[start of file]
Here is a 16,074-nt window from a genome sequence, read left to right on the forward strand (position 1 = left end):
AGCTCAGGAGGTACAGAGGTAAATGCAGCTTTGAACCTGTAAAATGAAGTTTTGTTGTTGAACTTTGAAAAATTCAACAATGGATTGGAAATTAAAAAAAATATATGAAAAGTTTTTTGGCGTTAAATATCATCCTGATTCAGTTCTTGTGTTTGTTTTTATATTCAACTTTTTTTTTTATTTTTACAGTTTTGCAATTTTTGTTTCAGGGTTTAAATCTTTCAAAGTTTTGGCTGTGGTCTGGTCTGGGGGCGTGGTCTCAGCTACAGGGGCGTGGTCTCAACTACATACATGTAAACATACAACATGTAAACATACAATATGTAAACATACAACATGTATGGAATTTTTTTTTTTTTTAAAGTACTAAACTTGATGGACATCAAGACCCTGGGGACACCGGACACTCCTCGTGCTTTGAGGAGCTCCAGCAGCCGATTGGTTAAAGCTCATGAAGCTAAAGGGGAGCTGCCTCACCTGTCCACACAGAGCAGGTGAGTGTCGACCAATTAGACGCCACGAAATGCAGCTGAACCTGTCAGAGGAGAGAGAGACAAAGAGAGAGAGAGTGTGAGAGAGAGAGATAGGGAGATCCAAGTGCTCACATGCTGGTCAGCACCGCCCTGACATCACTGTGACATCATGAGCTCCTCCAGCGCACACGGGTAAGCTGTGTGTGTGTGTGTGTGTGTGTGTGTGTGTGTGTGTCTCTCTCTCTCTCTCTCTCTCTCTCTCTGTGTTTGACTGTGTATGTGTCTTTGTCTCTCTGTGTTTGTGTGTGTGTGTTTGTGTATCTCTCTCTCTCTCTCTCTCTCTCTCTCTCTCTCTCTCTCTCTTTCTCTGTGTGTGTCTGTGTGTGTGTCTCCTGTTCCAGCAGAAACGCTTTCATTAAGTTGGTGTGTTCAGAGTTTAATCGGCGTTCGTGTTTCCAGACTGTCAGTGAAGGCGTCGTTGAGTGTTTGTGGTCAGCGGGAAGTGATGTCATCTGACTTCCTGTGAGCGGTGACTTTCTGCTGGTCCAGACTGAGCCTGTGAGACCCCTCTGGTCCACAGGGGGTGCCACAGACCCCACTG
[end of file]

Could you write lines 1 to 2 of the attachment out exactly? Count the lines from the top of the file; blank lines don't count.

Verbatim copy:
Here is a 16,074-nt window from a genome sequence, read left to right on the forward strand (position 1 = left end):
AGCTCAGGAGGTACAGAGGTAAATGCAGCTTTGAACCTGTAAAATGAAGTTTTGTTGTTGAACTTTGAAAAATTCAACAATGGATTGGAAATTAAAAAAAATATATGAAAAGTTTTTTGGCGTTAAATATCATCCTGATTCAGTTCTTGTGTTTGTTTTTATATTCAACTTTTTTTTTTATTTTTACAGTTTTGCAATTTTTGTTTCAGGGTTTAAATCTTTCAAAGTTTTGGCTGTGGTCTGGTCTGGGGGCGTGGTCTCAGCTACAGGGGCGTGGTCTCAACTACATACATGTAAACATACAACATGTAAACATACAATATGTAAACATACAACATGTATGGAATTTTTTTTTTTTTTAAAGTACTAAACTTGATGGACATCAAGACCCTGGGGACACCGGACACTCCTCGTGCTTTGAGGAGCTCCAGCAGCCGATTGGTTAAAGCTCATGAAGCTAAAGGGGAGCTGCCTCACCTGTCCACACAGAGCAGGTGAGTGTCGACCAATTAGACGCCACGAAATGCAGCTGAACCTGTCAGAGGAGAGAGAGACAAAGAGAGAGAGAGTGTGAGAGAGAGAGATAGGGAGATCCAAGTGCTCACATGCTGGTCAGCACCGCCCTGACATCACTGTGACATCATGAGCTCCTCCAGCGCACACGGGTAAGCTGTGTGTGTGTGTGTGTGTGTGTGTGTGTGTGTGTGTCTCTCTCTCTCTCTCTCTCTCTCTCTCTGTGTTTGACTGTGTATGTGTCTTTGTCTCTCTGTGTTTGTGTGTGTGTGTTTGTGTATCTCTCTCTCTCTCTCTCTCTCTCTCTCTCTCTCTCTCTCTCTTTCTCTGTGTGTGTCTGTGTGTGTGTCTCCTGTTCCAGCAGAAACGCTTTCATTAAGTTGGTGTGTTCAGAGTTTAATCGGCGTTCGTGTTTCCAGACTGTCAGTGAAGGCGTCGTTGAGTGTTTGTGGTCAGCGGGAAGTGATGTCATCTGACTTCCTGTGAGCGGTGACTTTCTGCTGGTCCAGACTGAGCCTGTGAGACCCCTCTGGTCCACAGGGGGTGCCACAGACCCCACTG